A communal clash on September 25 in Jahangirpuri, North West Delhi, in which Muslims were accused of shouting pro-Pakistan slogans, started with an argument over an illegal parking area, according to two prominent local residents in the area.
The altercation, in which at least five persons were injured, began after a candlelight march that residents held in memory of the Indian Army soldiers killed in the terror attack on Uri in Jammu and Kashmir on September 18.
Following this, several police teams were sent to the spot. Later four residents of a slum in C-D Park of Jahangirpuri were arrested on various charges, including rioting.
The complaint on the basis of which an FIR was registered said, “The altercation started after the accused passed remarks at a woman, who participated in the candlelight march, and when others intervened, they started raising the slogan: Hindustan murdabaad, Pakistan zindabaad.”
But Shaikh Israfil Qadri, president of the residents’ welfare association in Jahangirpuri, and Indermani Tiwari, the president of the body that organised the march, said that the fight started with an argument over an illegal parking lot close to a government school in the locality. This point, however, finds no mention in the complaint attached with the FIR.
On Thursday evening, four days after the incident, several police teams continued to patrol the area. A robust team has been deployed at a crossroads close to what some locals refer to as the Bangladeshi colony.
Jahangirpuri is inhabited by over 10,000 families who migrated from West Bengal during a post-Independence food crisis in the state, said Qadri. The migrants – the majority (95%) of whom are Muslims and belong to West Bengal’s West Midnapore district – had settled in slums along the Yamuna Pushta (embankment) road at that time, said Qadri.
He added that in the early 1970s, the government approached the migrants with a resettlement offer under which those who agreed to participate in a state-sponsored sterilisation drive were allotted houses in Seemapuri in North East Delhi. In 1976, the others were allotted homes in Jahangirpuri.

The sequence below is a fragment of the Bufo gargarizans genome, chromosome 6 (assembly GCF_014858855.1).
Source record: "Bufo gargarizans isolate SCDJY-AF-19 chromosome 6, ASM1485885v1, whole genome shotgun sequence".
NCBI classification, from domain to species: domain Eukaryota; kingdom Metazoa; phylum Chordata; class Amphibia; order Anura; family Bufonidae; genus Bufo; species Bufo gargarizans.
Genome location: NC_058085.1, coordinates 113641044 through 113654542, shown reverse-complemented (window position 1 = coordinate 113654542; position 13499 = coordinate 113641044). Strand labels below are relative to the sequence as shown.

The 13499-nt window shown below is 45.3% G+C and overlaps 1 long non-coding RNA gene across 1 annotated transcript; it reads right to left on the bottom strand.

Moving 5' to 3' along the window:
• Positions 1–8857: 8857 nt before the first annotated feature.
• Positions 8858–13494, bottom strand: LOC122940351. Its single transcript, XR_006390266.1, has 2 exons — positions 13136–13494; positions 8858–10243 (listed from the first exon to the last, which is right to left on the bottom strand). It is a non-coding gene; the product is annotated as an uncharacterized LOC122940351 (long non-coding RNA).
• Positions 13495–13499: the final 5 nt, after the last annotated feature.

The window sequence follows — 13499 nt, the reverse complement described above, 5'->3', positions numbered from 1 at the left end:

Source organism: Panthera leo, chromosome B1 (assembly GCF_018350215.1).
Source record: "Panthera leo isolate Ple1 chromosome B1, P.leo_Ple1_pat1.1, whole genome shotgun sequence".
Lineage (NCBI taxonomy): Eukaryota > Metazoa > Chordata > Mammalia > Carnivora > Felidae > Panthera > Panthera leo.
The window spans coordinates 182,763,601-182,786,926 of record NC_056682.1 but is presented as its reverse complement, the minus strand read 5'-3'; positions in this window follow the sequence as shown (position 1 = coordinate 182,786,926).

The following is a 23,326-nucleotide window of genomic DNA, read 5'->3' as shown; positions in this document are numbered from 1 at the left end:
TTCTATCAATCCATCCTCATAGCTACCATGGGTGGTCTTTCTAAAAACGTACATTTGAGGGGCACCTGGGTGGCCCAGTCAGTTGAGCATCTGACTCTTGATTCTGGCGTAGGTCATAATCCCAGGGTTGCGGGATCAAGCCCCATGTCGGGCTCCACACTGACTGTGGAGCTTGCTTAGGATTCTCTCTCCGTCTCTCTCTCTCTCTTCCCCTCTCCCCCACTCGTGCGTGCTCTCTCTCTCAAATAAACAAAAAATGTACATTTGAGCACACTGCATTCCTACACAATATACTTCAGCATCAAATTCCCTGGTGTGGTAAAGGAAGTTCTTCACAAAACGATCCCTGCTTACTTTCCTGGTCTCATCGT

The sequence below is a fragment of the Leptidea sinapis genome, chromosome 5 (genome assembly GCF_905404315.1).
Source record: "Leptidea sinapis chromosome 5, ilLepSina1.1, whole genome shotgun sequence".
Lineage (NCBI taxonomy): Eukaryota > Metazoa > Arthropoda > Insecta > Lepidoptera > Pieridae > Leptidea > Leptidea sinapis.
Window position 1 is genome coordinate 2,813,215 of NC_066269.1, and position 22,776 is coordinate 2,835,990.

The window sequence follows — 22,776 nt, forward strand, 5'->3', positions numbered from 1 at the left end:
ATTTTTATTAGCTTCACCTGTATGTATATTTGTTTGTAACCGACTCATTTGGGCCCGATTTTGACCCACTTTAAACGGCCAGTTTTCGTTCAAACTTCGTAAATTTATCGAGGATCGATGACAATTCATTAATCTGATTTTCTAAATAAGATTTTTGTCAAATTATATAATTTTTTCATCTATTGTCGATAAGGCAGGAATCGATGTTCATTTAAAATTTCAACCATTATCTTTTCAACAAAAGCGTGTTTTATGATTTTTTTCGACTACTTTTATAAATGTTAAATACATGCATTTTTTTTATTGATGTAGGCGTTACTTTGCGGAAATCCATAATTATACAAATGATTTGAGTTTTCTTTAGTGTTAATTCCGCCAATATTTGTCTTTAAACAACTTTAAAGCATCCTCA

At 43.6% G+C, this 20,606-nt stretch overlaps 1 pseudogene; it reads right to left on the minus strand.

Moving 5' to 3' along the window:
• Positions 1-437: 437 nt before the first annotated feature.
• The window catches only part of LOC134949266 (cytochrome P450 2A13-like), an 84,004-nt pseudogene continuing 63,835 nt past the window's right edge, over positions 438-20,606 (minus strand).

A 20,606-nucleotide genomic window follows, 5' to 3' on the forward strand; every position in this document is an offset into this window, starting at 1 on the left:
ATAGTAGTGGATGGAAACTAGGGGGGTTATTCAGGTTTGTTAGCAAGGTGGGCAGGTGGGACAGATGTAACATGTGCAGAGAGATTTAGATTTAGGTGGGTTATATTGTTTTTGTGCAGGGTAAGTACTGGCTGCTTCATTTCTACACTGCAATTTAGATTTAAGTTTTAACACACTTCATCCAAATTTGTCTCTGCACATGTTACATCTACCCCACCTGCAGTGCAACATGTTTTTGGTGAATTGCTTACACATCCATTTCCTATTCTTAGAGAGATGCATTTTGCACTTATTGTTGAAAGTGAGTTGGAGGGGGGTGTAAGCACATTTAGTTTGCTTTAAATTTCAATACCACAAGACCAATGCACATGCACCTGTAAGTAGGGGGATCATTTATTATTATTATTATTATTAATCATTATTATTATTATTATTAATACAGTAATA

Most of the migrants and their descendants, who now live in Jahangirpuri, work as contractual garbage disposal workers. They live mostly in the C and D blocks of Jahangirpuri, which locals often refer to as “mini-Pakistan” and “Bangladeshi colony”, said Qadri.
Encroachment to blame?
Qadri said that the complainant in the case was the person who operated the illegal parking lot.
“There is an ongoing dispute between Bengalis and some persons – having the support of locals – who have encroached on an entire road…and turned that into a paid parking area,” said Qadri, while pointing towards a stretch opposite a building that was once a cinema hall. “The problem started three to four years ago.”
Qadri added: “That evening, when we first got to know about the altercation, we heard that the fight was over the encroachment dispute. But when we reached there, it had taken a different colour. Later, there was stone pelting from both sides, causing injuries. Then why did the police not register a cross case?”
The president of the residents’ welfare association then fished out a copy of the FIR related to Sunday’s incident, and pointed to the attached complaint in which the complainant addressed himself as the owner of a “private parking” in Jahangirpuri and claimed that he was attacked when he tried to intervene in an altercation between the accused and a woman, who was a participant in the candlelight march.
“Hindus and Muslims have lived peacefully in this area for the past four decades and never indulged in any violence,” said Qadri. “This sloganeering allegation is a hoax and so is the claim that it was a Hindu-Muslim clash. The tension is being fanned by some with vested interests.”
Migrants vs migrants?
The candlelight march was led by the Uttar Pradesh-Bihar Ekta Mahamanch, which registered as a Non-Governmental Organisation last year.
Tiwari is its president. He said he is a social worker who had been active for the last five years in the Hindu-dominated blocks of Jahangirpuri, where a large number of migrants from Bihar and eastern Uttar Pradesh live.
Referring to the Bengali migrants living in the locality, Tiwari said: “All of them have come here with forged identity documents, helped by the Congress for they were their vote bank. They have no right to live here.”
Talking about how Sunday’s fight started over the illegal parking dispute, Tiwari said: “We could not tolerate [it] when the boys from the other community started the pro-Pakistan sloganeering.”
He added: “Jahangirpuri has become the second Kairana in India.”
This was a reference to the village in Uttar Pradesh’s Shamli district that was in the news earlier this year after a Bharatiya Janata Party MP claimed that Hindus had left the area in large numbers in past years due to “threat and extortion by people from a certain community”. The lawmaker, Hukum Singh, later backtracked, saying that the Kairana exodus was not a communal issue but one that pertained to law and order.
Tiwari claimed that he planned to sell his plot and leave Jahangirpuri by May next year. He named several others who, he claimed, had sold their properties due to the deteriorating law and order situation in the area.
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